MMA rankings: Ronda Rousey’s inclusion in pound-for-pound list sparks debate

by Kevin Iole

One of the conundrums facing anyone who tries to put together a pound-for-pound ranking of fighters is how to fairly evaluate those who would, in real life, never have a chance of meeting in a cage.

Newly crowned UFC flyweight champion Demetrious Johnson is 5 feet 3 inches and weighs 125 pounds, yet he’s being considered in the same category alongside heavyweight contender Alistair Overeem. Overeem, who is serving a suspension imposed by the Nevada Athletic Commission for failing a random drug test, is 6-5, 265 pounds.

Alistair Overeem is currently serving a one-year suspension after failing a random drug test. (AP)

How does one judge the relative merits of Overeem versus Johnson when their physical dimensions are so vastly different and it is impossible for them ever to meet?

That problem, though, is nothing compared to the decision whether to include women in one global pound-for-pound list.

When Yahoo! Sports began doing a pound-for-pound ranking in 2007, it was not expressly listed as a men’s poll, but it was assumed to be as much. Women’s mixed martial arts was hardly a blip on the radar in those days and few outside of the hardest of the hardcore fans paid it much attention.

More and more women, though, are opting to fight and the quality of the female athletes in the sport has never been better. That is only going to increase as women are given more opportunities.

Though UFC president Dana White still is concerned that there isn’t enough depth to create a women’s division in his company, anyone who has seen women fighting on cards such as Strikeforce and Invicta knows they’re both talented athletes and entertaining fighters.

And so came the inevitable issue: Should a woman be eligible to be included in the monthly Yahoo! Sports pound-for-pound rankings? MMA reporter Dave Deibert of Post Media in Canada pushed the issue to the forefront when he included Strikeforce bantamweight champion Ronda Rousey ninth on his Top 10 list.

The rankings are the result of the vote of 20 or so MMA journalists, who are asked to vote for who they feel are the 10 best fighters in the world. The only restrictions they’re given are that they can’t vote for a fighter who hasn’t competed in a year, nor can they vote for someone who is on suspension. UFC welterweight champion Georges St. Pierre isn’t ranked and bantamweight champion Dominick Cruz will be ineligible next month, because of inactivity. Overeem and UFC welterweight Nick Diaz are both on suspension so are ineligible.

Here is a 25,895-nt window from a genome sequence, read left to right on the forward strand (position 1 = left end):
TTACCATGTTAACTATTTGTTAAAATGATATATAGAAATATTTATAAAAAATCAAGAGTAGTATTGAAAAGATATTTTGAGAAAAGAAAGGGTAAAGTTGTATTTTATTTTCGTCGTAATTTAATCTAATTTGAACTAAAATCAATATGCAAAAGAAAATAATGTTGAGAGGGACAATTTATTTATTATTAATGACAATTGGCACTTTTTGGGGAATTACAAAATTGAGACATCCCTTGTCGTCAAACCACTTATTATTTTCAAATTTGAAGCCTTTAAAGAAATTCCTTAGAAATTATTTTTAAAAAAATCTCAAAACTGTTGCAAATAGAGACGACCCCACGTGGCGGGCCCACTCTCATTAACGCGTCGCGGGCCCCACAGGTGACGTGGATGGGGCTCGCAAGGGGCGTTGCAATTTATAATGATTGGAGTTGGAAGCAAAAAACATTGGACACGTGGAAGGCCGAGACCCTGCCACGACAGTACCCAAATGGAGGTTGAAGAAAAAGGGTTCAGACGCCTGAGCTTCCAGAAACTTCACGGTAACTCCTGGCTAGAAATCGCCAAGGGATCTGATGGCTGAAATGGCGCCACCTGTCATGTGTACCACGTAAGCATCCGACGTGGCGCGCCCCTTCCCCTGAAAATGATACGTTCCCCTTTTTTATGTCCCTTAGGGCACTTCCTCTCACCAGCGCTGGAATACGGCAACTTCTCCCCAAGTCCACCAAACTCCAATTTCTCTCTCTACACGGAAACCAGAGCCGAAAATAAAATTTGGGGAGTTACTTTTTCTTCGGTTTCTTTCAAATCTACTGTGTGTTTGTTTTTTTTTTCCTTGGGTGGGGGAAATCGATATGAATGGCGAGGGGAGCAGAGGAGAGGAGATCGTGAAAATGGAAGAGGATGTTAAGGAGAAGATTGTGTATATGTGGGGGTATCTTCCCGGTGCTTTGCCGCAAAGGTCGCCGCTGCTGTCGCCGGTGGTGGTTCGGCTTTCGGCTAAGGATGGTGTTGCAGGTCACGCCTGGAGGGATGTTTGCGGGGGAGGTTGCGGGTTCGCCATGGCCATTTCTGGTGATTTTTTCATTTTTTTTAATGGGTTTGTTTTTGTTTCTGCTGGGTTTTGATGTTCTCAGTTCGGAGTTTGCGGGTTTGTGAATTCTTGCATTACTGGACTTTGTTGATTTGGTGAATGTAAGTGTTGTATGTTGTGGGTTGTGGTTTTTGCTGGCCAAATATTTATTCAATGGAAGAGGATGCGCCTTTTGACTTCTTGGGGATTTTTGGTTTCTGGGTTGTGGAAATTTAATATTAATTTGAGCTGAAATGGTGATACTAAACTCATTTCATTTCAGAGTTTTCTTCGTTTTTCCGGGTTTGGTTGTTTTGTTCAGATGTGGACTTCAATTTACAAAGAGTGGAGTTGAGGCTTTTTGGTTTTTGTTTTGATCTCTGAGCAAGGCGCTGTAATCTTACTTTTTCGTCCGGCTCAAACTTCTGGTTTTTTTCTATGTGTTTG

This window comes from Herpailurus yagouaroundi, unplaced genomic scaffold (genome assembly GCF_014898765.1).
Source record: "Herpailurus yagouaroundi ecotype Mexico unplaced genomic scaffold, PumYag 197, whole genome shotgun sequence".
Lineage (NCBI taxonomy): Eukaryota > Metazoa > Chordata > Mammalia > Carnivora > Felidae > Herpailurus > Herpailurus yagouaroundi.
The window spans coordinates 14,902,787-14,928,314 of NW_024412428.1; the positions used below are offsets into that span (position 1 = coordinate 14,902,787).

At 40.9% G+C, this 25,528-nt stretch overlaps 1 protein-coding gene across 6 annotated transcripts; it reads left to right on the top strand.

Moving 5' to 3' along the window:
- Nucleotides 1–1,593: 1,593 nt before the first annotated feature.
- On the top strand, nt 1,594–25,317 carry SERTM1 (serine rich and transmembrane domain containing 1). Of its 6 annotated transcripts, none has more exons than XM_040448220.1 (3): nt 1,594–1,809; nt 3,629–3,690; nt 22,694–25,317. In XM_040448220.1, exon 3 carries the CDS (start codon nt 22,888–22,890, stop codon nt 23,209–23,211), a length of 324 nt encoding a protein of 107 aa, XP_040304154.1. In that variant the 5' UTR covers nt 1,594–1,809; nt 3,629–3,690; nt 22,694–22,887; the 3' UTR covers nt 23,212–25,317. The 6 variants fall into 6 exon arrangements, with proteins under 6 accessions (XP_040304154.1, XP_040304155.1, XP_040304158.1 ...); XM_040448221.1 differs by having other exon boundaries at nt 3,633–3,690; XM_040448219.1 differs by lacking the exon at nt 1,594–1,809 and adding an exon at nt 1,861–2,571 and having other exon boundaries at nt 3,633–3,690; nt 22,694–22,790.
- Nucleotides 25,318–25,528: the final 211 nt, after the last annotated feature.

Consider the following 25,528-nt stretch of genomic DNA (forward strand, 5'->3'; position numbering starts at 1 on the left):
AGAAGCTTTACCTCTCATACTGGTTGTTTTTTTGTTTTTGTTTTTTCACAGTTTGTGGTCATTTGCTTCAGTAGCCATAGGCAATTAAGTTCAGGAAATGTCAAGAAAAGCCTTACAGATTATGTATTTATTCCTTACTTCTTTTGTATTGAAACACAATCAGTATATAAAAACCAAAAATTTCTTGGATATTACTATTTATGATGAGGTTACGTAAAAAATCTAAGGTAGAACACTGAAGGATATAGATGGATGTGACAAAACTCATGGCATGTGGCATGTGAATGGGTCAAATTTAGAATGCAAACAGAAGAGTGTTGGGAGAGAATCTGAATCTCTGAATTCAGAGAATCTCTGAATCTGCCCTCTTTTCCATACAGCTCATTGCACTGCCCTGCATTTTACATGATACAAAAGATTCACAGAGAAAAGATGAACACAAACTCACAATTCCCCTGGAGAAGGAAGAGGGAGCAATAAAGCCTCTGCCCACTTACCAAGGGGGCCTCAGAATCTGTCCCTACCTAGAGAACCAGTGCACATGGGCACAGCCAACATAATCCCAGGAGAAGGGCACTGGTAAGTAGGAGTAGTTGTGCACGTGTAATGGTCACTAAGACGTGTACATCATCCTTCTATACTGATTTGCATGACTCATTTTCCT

Upon receiving Deibert’s vote for Rousey, I emailed the panel and asked their views on including Rousey, or any other woman, in what heretofore has been an exclusively male Top 10. The issue is beyond whether or not Rousey deserves to be in the Top 10, but rather whether she should even be eligible for it.


The simple solution would be to create a separate women’s poll, as is done in college basketball. The problem that would arise is that the majority of voters don’t see enough female fights to make a valid assessment of their relative abilities. The women who fight regularly on television – largely Rousey, Miesha Tate and Sarah Kaufman – would have a massive advantage over the rest of the field.

Hopefully, that time will come when the women’s version of the sport is as ubiquitous as the men’s, but it hasn’t arrived yet.

Of those who responded to my query, a strong majority were for Rousey’s inclusion.

Ronda Rousey’s latest win over Sarah Kaufman came via first-minute submission. (Courtesy Tracy Lee)

Deibert wrote of his vote, “My thought process: It’s a pound-for-pound ranking. It’s not as if Demetrious Johnson is going to take on Junior dos Santos, any more than Ronda will face Jon Jones. The rankings are simply to evaluate the best pound-for-pound fighters in the sport. Rousey is in the sport, so I don’t see any reason why she shouldn’t be eligible. My two cents.”

Those who were against, though, made strong points. One voter wrote, “I say no on Rousey. If the poll was to rate the sport’s best champions, yes. Pound-for-pound gender, yes. But the reality is that a 135-pound Rousey has zero chance in an MMA bout with Brad Pickett or Yves Jabouin. Not fair to men, or women, to have her ranked.”

Ultimately, though, we chose to allow Rousey, and any woman, to be included. We want to give the voters as much freedom as possible to pick who they choose. If Deibert, or someone else, believes Rousey is one of the 10 best fighters in the world, then he deserves to be able to vote for her and Rousey deserves the recognition.

We’ll consider the start of a strictly women’s poll in the near future, but for now, we’re going to leave this poll open to all fighters regardless of gender.